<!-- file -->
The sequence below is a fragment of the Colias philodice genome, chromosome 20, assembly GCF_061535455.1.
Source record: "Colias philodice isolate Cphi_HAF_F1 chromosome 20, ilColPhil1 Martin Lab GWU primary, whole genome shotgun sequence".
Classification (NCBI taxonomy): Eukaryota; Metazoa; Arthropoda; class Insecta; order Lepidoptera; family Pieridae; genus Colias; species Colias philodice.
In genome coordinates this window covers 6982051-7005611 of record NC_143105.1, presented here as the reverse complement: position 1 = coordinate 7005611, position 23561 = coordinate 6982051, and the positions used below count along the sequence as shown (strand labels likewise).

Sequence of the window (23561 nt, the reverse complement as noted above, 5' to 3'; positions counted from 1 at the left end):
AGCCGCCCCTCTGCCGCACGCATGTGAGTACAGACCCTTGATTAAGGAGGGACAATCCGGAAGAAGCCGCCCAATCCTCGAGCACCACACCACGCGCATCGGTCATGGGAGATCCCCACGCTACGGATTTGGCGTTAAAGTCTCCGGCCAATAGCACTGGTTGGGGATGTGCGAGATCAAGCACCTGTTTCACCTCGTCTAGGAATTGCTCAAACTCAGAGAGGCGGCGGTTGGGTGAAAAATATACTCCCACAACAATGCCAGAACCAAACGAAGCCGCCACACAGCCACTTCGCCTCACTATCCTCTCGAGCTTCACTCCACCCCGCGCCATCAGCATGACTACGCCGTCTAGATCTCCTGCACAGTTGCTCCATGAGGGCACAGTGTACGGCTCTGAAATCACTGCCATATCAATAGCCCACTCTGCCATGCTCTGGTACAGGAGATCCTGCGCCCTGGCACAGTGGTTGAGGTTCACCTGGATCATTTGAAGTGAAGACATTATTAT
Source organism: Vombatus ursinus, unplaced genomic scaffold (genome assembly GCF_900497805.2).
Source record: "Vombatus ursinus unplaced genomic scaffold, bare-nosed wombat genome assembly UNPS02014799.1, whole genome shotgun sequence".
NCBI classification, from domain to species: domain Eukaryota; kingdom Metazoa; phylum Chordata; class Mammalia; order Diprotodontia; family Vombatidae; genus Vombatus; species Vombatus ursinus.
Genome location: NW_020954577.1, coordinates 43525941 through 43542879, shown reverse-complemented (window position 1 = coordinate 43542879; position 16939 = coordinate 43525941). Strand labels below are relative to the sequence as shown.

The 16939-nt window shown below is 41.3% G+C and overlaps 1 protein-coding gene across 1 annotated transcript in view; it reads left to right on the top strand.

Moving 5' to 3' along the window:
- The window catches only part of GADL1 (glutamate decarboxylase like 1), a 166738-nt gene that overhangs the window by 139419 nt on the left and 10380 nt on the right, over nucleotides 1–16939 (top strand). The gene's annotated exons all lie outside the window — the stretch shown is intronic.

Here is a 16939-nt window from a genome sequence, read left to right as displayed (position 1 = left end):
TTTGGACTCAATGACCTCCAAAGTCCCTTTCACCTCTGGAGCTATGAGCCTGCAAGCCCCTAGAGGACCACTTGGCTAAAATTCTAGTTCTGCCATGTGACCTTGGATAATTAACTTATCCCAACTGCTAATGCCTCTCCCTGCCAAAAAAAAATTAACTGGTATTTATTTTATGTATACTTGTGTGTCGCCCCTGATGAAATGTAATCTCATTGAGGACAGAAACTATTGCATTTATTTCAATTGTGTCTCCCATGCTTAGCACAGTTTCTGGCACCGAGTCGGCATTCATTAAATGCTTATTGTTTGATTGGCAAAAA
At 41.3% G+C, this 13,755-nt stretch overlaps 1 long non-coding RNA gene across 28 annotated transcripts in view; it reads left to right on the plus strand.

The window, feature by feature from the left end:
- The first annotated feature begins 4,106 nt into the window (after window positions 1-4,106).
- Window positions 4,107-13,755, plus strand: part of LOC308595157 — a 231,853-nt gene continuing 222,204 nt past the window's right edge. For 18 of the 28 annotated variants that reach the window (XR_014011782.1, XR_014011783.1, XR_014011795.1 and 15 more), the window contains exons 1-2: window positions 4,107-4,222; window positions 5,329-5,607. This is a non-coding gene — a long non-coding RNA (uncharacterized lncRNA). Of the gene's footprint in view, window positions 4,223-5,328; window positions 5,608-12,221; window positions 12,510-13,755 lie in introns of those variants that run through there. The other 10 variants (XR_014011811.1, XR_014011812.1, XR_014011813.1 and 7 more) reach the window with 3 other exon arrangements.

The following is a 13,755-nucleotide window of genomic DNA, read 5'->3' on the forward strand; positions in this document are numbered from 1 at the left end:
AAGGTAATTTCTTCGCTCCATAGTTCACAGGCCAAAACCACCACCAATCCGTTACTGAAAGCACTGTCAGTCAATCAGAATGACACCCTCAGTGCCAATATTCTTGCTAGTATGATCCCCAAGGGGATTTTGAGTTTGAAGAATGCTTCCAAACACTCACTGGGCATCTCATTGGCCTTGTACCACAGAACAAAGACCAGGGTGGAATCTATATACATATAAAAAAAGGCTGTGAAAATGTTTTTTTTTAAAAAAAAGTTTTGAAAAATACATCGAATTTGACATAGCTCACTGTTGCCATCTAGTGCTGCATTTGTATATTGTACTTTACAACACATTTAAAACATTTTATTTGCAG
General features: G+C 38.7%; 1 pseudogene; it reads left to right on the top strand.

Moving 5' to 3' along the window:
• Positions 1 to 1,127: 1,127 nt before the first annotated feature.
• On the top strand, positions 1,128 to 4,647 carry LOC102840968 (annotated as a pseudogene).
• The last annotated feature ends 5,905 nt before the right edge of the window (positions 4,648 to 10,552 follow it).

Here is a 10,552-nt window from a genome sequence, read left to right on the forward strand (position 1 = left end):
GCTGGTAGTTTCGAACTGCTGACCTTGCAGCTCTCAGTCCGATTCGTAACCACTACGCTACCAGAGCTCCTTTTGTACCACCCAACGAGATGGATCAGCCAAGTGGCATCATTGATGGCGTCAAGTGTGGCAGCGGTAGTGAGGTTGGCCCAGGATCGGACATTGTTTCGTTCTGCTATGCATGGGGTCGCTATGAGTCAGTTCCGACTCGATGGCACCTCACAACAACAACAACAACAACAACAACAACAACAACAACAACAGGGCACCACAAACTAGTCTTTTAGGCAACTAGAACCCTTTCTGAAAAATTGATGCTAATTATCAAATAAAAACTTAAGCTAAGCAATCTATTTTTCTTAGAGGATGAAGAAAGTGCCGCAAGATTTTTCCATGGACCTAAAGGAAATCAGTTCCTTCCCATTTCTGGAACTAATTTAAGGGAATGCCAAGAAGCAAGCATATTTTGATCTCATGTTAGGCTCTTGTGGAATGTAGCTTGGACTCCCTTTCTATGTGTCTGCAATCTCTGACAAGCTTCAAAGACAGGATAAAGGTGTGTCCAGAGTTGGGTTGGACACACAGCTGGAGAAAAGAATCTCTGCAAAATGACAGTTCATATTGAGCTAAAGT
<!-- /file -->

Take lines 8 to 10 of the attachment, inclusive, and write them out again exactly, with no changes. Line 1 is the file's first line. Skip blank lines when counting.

Source record: "Vombatus ursinus unplaced genomic scaffold, bare-nosed wombat genome assembly UNPS02014799.1, whole genome shotgun sequence".
NCBI classification, from domain to species: domain Eukaryota; kingdom Metazoa; phylum Chordata; class Mammalia; order Diprotodontia; family Vombatidae; genus Vombatus; species Vombatus ursinus.
Genome location: NW_020954577.1, coordinates 43525941 through 43542879, shown reverse-complemented (window position 1 = coordinate 43542879; position 16939 = coordinate 43525941). Strand labels below are relative to the sequence as shown.